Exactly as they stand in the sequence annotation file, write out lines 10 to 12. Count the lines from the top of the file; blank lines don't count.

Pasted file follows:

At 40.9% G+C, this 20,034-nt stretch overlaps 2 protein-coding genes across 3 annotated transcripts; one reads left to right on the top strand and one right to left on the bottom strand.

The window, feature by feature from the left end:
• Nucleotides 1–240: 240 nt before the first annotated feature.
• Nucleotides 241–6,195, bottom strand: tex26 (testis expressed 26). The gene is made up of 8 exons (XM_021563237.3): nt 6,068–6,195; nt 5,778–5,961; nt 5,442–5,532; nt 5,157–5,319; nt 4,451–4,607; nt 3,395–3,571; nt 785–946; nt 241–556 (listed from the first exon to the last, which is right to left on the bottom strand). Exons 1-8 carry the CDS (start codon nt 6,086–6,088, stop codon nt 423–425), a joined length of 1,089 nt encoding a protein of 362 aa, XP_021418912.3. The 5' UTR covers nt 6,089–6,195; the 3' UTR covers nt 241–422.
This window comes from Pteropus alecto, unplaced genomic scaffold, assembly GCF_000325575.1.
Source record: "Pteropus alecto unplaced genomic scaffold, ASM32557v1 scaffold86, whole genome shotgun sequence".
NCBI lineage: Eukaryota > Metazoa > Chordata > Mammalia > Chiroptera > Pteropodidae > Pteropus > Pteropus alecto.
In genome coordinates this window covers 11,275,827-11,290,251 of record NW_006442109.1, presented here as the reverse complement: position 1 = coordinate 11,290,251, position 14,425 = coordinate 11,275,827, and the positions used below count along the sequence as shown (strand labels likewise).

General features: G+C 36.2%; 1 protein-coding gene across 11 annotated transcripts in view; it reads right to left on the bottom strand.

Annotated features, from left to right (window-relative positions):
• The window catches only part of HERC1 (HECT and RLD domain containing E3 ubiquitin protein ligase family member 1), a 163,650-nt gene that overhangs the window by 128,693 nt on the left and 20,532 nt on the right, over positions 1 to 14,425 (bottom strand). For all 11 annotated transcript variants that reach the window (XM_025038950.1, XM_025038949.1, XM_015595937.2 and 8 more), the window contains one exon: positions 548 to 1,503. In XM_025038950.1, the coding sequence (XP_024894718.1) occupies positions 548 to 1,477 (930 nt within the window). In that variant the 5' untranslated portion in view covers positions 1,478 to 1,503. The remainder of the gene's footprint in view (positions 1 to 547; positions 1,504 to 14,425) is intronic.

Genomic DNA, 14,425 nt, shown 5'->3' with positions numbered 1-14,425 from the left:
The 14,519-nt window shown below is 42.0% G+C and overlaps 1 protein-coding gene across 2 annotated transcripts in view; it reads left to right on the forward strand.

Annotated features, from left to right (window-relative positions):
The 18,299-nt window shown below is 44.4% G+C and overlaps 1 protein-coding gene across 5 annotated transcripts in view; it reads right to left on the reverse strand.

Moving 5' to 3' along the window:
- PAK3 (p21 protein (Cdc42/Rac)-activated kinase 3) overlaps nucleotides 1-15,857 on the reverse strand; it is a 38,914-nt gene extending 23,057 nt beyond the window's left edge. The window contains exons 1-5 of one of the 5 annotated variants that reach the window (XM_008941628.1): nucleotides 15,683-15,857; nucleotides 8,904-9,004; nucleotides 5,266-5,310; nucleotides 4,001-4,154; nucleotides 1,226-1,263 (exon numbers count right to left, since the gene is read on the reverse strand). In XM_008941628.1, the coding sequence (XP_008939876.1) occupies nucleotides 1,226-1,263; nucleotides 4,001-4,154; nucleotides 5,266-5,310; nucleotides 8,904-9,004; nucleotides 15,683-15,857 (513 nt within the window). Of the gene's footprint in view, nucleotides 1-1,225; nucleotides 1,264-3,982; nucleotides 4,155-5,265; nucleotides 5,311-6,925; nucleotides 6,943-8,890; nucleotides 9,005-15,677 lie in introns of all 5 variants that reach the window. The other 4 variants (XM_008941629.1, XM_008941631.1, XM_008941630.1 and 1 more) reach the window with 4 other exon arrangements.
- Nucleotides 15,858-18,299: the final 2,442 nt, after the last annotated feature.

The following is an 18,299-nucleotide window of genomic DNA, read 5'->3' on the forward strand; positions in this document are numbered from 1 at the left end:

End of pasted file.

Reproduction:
Annotated features, from left to right (window-relative positions):
• The window catches only part of HERC1 (HECT and RLD domain containing E3 ubiquitin protein ligase family member 1), a 163,650-nt gene that overhangs the window by 128,693 nt on the left and 20,532 nt on the right, over positions 1 to 14,425 (bottom strand). For all 11 annotated transcript variants that reach the window (XM_025038950.1, XM_025038949.1, XM_015595937.2 and 8 more), the window contains one exon: positions 548 to 1,503. In XM_025038950.1, the coding sequence (XP_024894718.1) occupies positions 548 to 1,477 (930 nt within the window). In that variant the 5' untranslated portion in view covers positions 1,478 to 1,503. The remainder of the gene's footprint in view (positions 1 to 547; positions 1,504 to 14,425) is intronic.

Genomic DNA, 14,425 nt, shown 5'->3' with positions numbered 1-14,425 from the left: